The Flying Wallendas have been walking across tightropes since 1922, and are known for their impressive feats of 4 person, 3 level pyramids and 7 person pyramids. The Flying Wallendas is a family act which has incorporated seven generations of family members throughout the years since the start of their circus debut.
How it all go started; Karl Wallenda was born in Magdeburg, Germany, in 1905. He was performing in the family show at age six and doing stunts in beer halls at age eleven. His feature was stacking several chairs and doing a handstand on the top chair. In the early 1920s, he answered an ad in a trade paper for “an experienced hand balancer with courage.” The job consisted of following behind a wire-walker, Louis Weitzmann, out to the middle of the wire and doing a handstand on Weitzmann’s feet as he lay down on the cable. Karl learned the art from him and in 1922, began to develop his own act,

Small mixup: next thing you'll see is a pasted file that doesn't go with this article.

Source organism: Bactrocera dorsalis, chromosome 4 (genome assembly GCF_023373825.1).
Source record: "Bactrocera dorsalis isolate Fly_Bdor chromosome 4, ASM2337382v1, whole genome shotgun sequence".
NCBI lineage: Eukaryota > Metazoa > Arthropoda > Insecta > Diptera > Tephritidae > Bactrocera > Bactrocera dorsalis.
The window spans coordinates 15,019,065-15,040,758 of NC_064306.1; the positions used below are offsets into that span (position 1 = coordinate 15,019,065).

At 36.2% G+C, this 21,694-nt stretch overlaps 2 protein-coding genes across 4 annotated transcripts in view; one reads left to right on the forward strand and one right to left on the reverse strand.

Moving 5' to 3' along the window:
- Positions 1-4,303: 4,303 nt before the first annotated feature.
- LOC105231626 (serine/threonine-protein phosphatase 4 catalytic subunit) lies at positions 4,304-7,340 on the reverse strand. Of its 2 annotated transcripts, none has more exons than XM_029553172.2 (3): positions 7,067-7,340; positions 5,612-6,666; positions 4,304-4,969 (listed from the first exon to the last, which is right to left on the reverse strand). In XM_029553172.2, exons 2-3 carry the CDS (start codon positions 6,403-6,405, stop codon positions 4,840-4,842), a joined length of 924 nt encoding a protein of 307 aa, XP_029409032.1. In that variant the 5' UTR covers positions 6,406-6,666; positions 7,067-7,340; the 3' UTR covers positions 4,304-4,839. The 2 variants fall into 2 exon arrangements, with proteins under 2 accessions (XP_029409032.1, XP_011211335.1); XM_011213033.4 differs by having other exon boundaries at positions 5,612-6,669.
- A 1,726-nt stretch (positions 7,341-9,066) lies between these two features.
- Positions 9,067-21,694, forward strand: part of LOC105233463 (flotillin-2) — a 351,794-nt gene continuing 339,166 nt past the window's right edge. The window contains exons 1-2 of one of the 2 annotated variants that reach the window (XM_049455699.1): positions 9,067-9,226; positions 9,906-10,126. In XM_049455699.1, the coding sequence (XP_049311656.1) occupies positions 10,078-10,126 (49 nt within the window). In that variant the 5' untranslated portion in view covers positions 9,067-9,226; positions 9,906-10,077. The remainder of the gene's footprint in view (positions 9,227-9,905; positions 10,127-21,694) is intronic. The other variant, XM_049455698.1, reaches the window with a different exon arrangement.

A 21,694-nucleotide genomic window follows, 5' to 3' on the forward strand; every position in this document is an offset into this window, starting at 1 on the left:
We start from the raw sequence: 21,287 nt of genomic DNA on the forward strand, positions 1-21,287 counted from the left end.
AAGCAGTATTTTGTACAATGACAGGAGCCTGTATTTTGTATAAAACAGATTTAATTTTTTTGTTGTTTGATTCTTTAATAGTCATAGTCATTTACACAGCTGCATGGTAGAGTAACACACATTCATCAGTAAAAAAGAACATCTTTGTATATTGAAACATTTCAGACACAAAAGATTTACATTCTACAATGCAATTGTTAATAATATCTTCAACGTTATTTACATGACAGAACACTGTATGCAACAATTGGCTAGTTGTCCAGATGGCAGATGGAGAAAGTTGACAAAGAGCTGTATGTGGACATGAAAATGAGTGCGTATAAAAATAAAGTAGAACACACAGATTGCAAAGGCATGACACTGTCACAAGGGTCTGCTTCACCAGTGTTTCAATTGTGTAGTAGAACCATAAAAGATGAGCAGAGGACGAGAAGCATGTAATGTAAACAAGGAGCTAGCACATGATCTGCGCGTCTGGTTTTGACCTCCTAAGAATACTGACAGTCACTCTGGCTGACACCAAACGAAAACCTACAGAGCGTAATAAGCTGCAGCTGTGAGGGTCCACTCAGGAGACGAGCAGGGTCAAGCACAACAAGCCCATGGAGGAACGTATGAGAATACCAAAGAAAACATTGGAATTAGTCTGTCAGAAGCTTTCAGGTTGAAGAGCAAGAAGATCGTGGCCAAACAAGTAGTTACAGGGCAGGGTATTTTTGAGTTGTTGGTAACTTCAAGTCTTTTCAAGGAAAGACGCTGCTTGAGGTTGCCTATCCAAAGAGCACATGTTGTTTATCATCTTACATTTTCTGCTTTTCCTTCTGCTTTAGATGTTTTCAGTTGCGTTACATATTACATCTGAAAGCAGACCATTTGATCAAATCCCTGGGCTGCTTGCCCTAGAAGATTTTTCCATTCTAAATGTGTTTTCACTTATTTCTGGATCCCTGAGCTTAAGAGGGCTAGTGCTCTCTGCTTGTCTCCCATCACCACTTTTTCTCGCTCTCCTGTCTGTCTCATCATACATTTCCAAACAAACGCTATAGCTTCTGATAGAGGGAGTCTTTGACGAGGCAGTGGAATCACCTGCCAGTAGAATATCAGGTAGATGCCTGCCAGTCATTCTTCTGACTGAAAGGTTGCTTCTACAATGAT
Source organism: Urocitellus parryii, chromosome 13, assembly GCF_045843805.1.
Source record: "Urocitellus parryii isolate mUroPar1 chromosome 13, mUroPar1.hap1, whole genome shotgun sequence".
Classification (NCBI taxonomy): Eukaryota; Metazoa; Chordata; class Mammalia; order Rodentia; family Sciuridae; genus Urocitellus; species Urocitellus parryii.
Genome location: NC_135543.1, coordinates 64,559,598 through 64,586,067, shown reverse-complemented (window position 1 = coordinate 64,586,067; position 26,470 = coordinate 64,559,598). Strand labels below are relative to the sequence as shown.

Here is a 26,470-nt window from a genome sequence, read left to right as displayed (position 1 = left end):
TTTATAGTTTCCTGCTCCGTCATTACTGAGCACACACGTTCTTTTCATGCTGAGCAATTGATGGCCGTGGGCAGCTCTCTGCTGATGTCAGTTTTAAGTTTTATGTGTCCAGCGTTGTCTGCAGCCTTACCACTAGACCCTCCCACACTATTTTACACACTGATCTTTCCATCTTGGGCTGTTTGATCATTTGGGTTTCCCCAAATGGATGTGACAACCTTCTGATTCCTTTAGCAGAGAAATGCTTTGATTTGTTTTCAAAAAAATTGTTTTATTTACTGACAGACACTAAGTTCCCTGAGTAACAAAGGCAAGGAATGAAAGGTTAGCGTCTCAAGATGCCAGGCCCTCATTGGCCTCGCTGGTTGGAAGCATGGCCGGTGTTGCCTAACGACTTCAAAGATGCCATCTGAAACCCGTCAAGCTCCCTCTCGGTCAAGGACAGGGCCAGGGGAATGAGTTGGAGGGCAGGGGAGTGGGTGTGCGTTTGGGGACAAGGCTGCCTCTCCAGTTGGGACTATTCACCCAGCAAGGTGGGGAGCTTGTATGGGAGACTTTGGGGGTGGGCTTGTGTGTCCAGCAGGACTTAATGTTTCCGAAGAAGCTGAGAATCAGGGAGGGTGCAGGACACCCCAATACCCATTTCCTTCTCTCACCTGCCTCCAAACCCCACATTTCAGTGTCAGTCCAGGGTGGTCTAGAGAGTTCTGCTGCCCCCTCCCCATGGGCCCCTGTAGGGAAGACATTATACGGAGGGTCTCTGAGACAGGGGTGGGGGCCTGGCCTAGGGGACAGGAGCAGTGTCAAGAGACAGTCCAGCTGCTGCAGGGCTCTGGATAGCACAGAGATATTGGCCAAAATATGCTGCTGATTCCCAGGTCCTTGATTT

recruiting his brother Herman, an aerialist named Josef Geiger, and a teenage girl, Helen Kreis, who would
eventually become Karl’s wife.
The Great Wallendas were headliners with Ringling Brothers, Barnum & Bailey Circus during much of the 1930s and 1940s.
Now the faces representing the Wallendas are grandchildren, Tino and Delilah, Tino’s wife Olinka and there daughters Alida and Aurelia, Alessandro, Sacha Pavlata (A fifth generation performer of an esteemed circus family), Robinson Cortes (A third generation circus performer and native of Columbia), Trevor McNabb, Rietta (6th Generation Wallenda), Lyric (7th Generation Wallenda, Rietta’s daughter)
On February 20, 2001, the Wallendas once again accomplished a trick never even attempted. For the cameras of Fox TV’s Guinness Records Primetime, the Wallendas assembled an 8-Person, 3-Level Pyramid. To secure their record, they added 2 more family members to form the first and only 10-Person Pyramid.